macOS High Sierra Leaks APFS Volume Passwords via Hint

A developer from Brazil noticed that the recently launched macOS High Sierra 10.13 operating system leaks the passwords for encrypted Apple File System (APFS) volumes via the password hint.
APFS is a new file system introduced by Apple with macOS High Sierra. When High Sierra is installed on a computer with a solid-state drive (SSD), the startup volume is automatically converted to APFS and users cannot opt out of the transition. APFS promises strong encryption, fast directory sizing, space sharing, and improved file system fundamentals.
Developer Matheus Mariano discovered the password leakage after he used the Disk Utility in High Sierra to add a new encrypted APFS volume to the container. When users add a new volume, they are asked to enter a password and, optionally, write a hint for it.
When the new volume is mounted, the user is asked to enter the password. However, Mariano noticed that if the “Show Hint” button is pressed, the hint that is displayed is actually the password set by the user. The password is not disclosed if no information is entered into the “Password hint” field when creating a new volume, although Apple recommends adding a hint.
网络安全宣传动漫——在外工作时保护资产防窃
“I really don’t know how this went unnoticed by Apple (and anyone else),” Mariano said.
SecurityWeek can confirm that the password for encrypted APFS volumes is leaked via the password hint on High Sierra.
越来越多的行业会使用互联网来推动业务的开展,网站的安全问题和业务的成功以及组织的长远发展息息相关,不容忽视和半点马虎。
macOS developer Felix Schwarz pointed out that users who have set a hint via the Disk Utility can address the issue by changing the hint using the diskutil command line utility.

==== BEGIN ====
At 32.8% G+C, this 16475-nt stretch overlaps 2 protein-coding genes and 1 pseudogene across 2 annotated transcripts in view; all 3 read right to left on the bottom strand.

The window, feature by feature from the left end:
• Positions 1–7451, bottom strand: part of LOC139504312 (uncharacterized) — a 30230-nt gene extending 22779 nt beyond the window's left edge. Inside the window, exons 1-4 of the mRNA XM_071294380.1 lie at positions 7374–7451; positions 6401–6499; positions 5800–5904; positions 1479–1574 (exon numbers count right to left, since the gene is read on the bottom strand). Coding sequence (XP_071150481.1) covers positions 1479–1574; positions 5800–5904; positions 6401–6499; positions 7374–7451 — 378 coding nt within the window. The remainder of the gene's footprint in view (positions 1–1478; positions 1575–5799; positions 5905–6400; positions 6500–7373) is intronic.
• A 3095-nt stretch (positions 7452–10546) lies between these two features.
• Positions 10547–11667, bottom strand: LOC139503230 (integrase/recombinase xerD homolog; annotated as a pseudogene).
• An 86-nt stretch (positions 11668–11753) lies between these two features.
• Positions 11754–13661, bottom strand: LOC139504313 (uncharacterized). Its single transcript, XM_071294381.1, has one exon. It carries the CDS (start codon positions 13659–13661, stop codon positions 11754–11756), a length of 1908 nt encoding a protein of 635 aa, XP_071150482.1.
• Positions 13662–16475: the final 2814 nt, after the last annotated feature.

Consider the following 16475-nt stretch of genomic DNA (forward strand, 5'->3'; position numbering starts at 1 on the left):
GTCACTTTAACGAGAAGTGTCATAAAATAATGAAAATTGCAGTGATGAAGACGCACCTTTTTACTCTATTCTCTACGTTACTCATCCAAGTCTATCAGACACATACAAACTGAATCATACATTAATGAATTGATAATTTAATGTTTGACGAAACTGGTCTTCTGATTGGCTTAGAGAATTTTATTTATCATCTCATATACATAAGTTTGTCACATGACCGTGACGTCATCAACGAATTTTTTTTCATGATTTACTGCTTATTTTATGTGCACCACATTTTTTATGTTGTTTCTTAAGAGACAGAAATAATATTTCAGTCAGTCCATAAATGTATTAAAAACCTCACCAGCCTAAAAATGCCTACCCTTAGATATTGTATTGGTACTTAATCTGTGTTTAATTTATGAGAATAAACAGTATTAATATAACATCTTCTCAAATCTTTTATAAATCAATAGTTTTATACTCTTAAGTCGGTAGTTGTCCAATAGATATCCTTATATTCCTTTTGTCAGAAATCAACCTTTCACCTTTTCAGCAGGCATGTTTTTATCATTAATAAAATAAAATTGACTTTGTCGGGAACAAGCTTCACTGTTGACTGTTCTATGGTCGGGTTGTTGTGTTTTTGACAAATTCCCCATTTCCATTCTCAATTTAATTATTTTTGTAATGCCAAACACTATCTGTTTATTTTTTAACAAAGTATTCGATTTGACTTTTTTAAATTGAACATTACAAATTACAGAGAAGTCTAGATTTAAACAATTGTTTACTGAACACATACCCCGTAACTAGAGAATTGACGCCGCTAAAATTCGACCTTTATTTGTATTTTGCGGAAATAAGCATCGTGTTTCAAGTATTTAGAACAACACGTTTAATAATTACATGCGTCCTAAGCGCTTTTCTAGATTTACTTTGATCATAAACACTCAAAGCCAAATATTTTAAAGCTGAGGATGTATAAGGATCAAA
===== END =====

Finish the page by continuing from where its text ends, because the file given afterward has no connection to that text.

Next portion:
Mariano said he reported the issue to Apple before making his findings public. He also published a video showing the vulnerability:
SecurityWeek has reached out to Apple for comment and will update this article if the company responds.
This is not the first security hole discovered by researchers in High Sierra. Patrick Wardle, director of research at Synack, reported last month that unsigned apps can steal passwords from the macOS keychain, and that Apple’s new Secure Kernel Extension Loading (SKEL) security feature can be easily bypassed.

UPDATE. Apple told SecurityWeek that an update released on Thursday, October 5, for High Sierra addresses both the APFS password disclosure issue and the keychain vulnerability reported by Wardle.
The company has also published a knowledge base article that provides more guidance to users on the password disclosure bug.
Related: Mac Firmware Updates Are Failing and Leaving Systems Vulnerable
Related: Apple Patches Vulnerabilities in macOS, macOS Server
数据分级时有制定数据的“所有者”及给敏感数据分级,按照分级的要求制定严格的访问控制策略,基本的思想是最小特权原则和权限分离原则。

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